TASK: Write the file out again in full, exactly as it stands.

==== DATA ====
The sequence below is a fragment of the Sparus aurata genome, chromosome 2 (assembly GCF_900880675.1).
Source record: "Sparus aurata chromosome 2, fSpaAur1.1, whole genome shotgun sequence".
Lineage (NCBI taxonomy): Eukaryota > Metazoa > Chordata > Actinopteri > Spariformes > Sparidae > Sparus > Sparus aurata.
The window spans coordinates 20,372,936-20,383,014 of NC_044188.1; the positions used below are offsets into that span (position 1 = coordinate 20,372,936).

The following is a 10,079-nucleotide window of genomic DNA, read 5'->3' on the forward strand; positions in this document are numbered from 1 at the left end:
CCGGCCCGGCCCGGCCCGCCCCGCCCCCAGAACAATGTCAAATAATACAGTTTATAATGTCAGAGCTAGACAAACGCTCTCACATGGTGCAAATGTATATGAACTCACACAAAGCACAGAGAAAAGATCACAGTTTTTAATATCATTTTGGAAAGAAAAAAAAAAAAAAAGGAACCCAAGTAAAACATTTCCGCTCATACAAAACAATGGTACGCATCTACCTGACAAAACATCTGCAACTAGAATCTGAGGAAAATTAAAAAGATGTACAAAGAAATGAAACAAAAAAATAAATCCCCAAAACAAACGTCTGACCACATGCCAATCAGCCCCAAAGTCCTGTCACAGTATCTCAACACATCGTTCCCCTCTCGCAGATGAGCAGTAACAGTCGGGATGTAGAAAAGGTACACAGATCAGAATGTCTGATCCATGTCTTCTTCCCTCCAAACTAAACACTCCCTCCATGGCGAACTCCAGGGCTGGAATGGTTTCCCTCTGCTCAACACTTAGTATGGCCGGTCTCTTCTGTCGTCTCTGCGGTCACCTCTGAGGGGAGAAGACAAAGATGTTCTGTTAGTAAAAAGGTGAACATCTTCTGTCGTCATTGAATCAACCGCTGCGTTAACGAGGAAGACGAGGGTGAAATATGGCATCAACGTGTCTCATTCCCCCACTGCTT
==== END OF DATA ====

The sequence below is a fragment of the Sparus aurata genome, chromosome 2 (assembly GCF_900880675.1).
Source record: "Sparus aurata chromosome 2, fSpaAur1.1, whole genome shotgun sequence".
Lineage (NCBI taxonomy): Eukaryota > Metazoa > Chordata > Actinopteri > Spariformes > Sparidae > Sparus > Sparus aurata.
The window spans coordinates 20,372,936-20,383,014 of NC_044188.1; the positions used below are offsets into that span (position 1 = coordinate 20,372,936).

The following is a 10,079-nucleotide window of genomic DNA, read 5'->3' on the forward strand; positions in this document are numbered from 1 at the left end:
CCGGCCCGGCCCGGCCCGCCCCGCCCCCAGAACAATGTCAAATAATACAGTTTATAATGTCAGAGCTAGACAAACGCTCTCACATGGTGCAAATGTATATGAACTCACACAAAGCACAGAGAAAAGATCACAGTTTTTAATATCATTTTGGAAAGAAAAAAAAAAAAAAAGGAACCCAAGTAAAACATTTCCGCTCATACAAAACAATGGTACGCATCTACCTGACAAAACATCTGCAACTAGAATCTGAGGAAAATTAAAAAGATGTACAAAGAAATGAAACAAAAAAATAAATCCCCAAAACAAACGTCTGACCACATGCCAATCAGCCCCAAAGTCCTGTCACAGTATCTCAACACATCGTTCCCCTCTCGCAGATGAGCAGTAACAGTCGGGATGTAGAAAAGGTACACAGATCAGAATGTCTGATCCATGTCTTCTTCCCTCCAAACTAAACACTCCCTCCATGGCGAACTCCAGGGCTGGAATGGTTTCCCTCTGCTCAACACTTAGTATGGCCGGTCTCTTCTGTCGTCTCTGCGGTCACCTCTGAGGGGAGAAGACAAAGATGTTCTGTTAGTAAAAAGGTGAACATCTTCTGTCGTCATTGAATCAACCGCTGCGTTAACGAGGAAGACGAGGGTGAAATATGGCATCAACGTGTCTCATTCCCCCACTGCTT